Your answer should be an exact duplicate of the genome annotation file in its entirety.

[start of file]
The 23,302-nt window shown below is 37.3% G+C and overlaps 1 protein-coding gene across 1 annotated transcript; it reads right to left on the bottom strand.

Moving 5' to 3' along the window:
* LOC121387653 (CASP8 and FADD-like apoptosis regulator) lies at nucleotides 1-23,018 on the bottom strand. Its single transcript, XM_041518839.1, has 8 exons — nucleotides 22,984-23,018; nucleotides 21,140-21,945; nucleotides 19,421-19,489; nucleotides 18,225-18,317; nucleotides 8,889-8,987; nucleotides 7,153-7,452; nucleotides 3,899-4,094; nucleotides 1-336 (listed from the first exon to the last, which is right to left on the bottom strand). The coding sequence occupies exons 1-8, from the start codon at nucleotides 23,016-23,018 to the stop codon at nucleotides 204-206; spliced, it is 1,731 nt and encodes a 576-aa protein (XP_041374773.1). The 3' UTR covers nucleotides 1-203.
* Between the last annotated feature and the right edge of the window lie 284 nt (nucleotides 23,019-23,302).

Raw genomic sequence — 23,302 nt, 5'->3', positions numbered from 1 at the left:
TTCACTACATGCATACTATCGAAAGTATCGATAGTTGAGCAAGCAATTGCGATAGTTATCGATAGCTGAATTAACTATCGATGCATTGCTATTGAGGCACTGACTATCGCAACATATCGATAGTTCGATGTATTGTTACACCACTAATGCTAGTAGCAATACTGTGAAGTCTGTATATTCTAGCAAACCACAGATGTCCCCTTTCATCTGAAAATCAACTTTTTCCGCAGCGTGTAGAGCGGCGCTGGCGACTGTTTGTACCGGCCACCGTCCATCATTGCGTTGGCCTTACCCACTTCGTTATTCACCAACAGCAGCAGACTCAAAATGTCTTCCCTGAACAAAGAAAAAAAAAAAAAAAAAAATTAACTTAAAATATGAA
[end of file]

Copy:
The 23,302-nt window shown below is 37.3% G+C and overlaps 1 protein-coding gene across 1 annotated transcript; it reads right to left on the bottom strand.

Moving 5' to 3' along the window:
* LOC121387653 (CASP8 and FADD-like apoptosis regulator) lies at nucleotides 1-23,018 on the bottom strand. Its single transcript, XM_041518839.1, has 8 exons — nucleotides 22,984-23,018; nucleotides 21,140-21,945; nucleotides 19,421-19,489; nucleotides 18,225-18,317; nucleotides 8,889-8,987; nucleotides 7,153-7,452; nucleotides 3,899-4,094; nucleotides 1-336 (listed from the first exon to the last, which is right to left on the bottom strand). The coding sequence occupies exons 1-8, from the start codon at nucleotides 23,016-23,018 to the stop codon at nucleotides 204-206; spliced, it is 1,731 nt and encodes a 576-aa protein (XP_041374773.1). The 3' UTR covers nucleotides 1-203.
* Between the last annotated feature and the right edge of the window lie 284 nt (nucleotides 23,019-23,302).

Raw genomic sequence — 23,302 nt, 5'->3', positions numbered from 1 at the left:
TTCACTACATGCATACTATCGAAAGTATCGATAGTTGAGCAAGCAATTGCGATAGTTATCGATAGCTGAATTAACTATCGATGCATTGCTATTGAGGCACTGACTATCGCAACATATCGATAGTTCGATGTATTGTTACACCACTAATGCTAGTAGCAATACTGTGAAGTCTGTATATTCTAGCAAACCACAGATGTCCCCTTTCATCTGAAAATCAACTTTTTCCGCAGCGTGTAGAGCGGCGCTGGCGACTGTTTGTACCGGCCACCGTCCATCATTGCGTTGGCCTTACCCACTTCGTTATTCACCAACAGCAGCAGACTCAAAATGTCTTCCCTGAACAAAGAAAAAAAAAAAAAAAAAAATTAACTTAAAATATGAA